Tony Hajjar: I don’t think I look very from the 70s so maybe I’m the exception because I live in L.A. now.
It’s just dope—it seems like it’s a lot more passionate because of that. Like ‘This is our shit.’
Tony Hajjar: I totally agree. I think it still has that, too. It’s a working class population, and it comes off in the music and all the art—everything.
So let me ask since you’re a drummer: who is your favorite drummer?
Tony Hajjar: My drummers have shifted but when I was growing up it was metal guys and rock guys. It was like … when I was a little kid in 4th grade, it was Tommy Lee! Then it was Lars Ulrich. Then I figured out, ‘Oh shit—it’s Bonham.’ That’s where all these guys got it from, all my favorite drummers. I was into a lot of prog metal so I liked drummer like Dean Castronovo. Now it’s … my contemporaries are drummers I love. I love Atom Willard from Against Me—I think he’s got a great pocket. I love Joey Castillo. I love solid hard-hitting drummers. Our contemporaries are amazing and I get to learn from all of them and see what everyone else is doing and learn from it. We’re in a great time right now. There’s so many great drummers and great musicians all across the board right in front of us. And hopefully a lot of the classic cats will live a lot longer and still be doing what they’re doing to teach the rest of us what’s going on.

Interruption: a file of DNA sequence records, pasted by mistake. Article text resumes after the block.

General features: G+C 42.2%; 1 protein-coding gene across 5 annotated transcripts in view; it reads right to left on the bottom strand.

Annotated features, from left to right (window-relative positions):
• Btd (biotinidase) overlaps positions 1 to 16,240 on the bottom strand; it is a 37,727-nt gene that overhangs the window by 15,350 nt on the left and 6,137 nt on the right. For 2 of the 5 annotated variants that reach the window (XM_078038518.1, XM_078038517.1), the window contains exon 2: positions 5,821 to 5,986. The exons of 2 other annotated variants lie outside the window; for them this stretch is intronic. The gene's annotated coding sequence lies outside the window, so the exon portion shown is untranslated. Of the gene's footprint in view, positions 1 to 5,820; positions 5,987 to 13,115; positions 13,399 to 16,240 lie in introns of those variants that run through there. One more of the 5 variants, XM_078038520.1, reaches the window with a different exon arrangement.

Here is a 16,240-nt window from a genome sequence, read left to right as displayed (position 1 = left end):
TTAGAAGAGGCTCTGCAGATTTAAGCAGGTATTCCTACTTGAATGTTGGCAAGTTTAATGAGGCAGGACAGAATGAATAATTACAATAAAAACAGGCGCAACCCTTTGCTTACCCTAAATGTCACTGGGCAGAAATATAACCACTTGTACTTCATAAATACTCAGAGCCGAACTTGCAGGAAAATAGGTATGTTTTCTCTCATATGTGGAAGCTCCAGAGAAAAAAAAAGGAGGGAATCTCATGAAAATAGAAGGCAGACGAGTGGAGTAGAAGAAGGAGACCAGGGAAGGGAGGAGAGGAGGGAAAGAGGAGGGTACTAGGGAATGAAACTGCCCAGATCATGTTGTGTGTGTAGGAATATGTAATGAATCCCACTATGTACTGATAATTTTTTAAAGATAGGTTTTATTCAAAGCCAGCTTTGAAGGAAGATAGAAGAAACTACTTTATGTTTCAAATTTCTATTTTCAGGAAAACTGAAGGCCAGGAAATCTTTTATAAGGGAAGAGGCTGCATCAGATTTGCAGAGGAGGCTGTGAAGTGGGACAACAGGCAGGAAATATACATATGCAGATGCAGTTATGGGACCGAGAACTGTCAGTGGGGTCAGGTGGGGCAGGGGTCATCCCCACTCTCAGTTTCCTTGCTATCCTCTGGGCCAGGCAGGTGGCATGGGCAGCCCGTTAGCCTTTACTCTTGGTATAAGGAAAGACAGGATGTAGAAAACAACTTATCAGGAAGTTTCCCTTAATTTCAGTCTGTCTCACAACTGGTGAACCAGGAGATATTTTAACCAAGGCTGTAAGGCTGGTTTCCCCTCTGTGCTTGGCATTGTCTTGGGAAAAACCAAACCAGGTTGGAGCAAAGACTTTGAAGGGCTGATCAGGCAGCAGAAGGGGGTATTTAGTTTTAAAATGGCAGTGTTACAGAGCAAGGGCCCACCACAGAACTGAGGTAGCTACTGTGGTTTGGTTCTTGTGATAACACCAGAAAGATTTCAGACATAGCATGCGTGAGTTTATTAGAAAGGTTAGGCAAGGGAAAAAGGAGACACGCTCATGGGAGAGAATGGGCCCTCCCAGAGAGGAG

How important is it for people to age as musicians and age as artists and not give up their art or music? Especially in L.A.—it gets financially trying to try to survive. How important is it to keep going as you get older?